All of our wall section are made from cut larch. They are then bent into shape using a form and connected the traditional way using rawhide ties. Before we hand them over to you they are treated with a natural oil based wood preservative. Other companies will use split wood, either larch or pine to make their walls from, they will then use cheap leather offcuts to connect them. They will NOT be treated with any kind of preservative and will quickly go moldy in the UK. Mist companies do not make their own wall sections and will instead buy them in from multiple makers thus resulting in odd matching groups of wall sections. 


Horsehair ropes are traditional, they look great and are wonderful to use.  However they can retain moisture when used externally and this will propagate mould growth, for that reason we only use them internally in positions that are not structural. Externally we use high tensile polyester webbing that is extremely durable and braided polyester rope.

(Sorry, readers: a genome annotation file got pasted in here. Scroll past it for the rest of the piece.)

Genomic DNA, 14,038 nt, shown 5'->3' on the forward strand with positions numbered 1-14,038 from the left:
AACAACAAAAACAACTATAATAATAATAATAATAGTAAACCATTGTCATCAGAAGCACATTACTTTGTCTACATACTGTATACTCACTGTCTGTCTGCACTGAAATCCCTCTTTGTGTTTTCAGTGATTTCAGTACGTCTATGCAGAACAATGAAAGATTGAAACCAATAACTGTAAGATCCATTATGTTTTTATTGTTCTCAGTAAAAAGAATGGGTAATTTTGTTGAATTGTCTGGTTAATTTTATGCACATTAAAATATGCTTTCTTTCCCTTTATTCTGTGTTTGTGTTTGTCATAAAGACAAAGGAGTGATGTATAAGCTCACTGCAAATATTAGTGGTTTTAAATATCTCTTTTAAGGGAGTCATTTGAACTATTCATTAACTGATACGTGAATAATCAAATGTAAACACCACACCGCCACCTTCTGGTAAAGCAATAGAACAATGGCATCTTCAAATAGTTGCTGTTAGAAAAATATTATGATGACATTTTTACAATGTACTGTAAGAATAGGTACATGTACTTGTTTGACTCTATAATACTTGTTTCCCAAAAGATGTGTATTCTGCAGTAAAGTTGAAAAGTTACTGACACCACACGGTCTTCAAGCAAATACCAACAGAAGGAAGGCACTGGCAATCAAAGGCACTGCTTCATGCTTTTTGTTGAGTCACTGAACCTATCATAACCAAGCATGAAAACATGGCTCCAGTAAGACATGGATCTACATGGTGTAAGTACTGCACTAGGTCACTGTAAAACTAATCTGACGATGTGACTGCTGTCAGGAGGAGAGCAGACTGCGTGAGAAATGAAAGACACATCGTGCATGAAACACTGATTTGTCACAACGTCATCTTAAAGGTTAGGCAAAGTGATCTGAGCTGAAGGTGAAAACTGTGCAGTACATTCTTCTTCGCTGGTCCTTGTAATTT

Horsehair ropes. One of the most pleasing aspects of pitching a Mongolian yurt is the use of horsehair ropes. Our are made for us by a single family living in the far suburbs of Ulaanbaatar. They are made using 100% horsehair. This has an obvious roughness to the touch. Many companies will fob you off with sheep or other animal hair ropes. These are not as durable and are easy to tell apart from the real thing by their soft feel and touch. 


This is an important topic as it not only affects the longevity of your yurt but it also has the potential to affect your health. All of our yurts are painted in the UK using top quality paints that conform to all EU safety standards. To ensure maximum durability all wooden components are firstly treated with a wood preservative before being painted using top quality paints from Dulux. This translates into five coats in all. Yurts can be painted in an oil based paint or an environmentally friendly water based paint in over 1,000+ colours.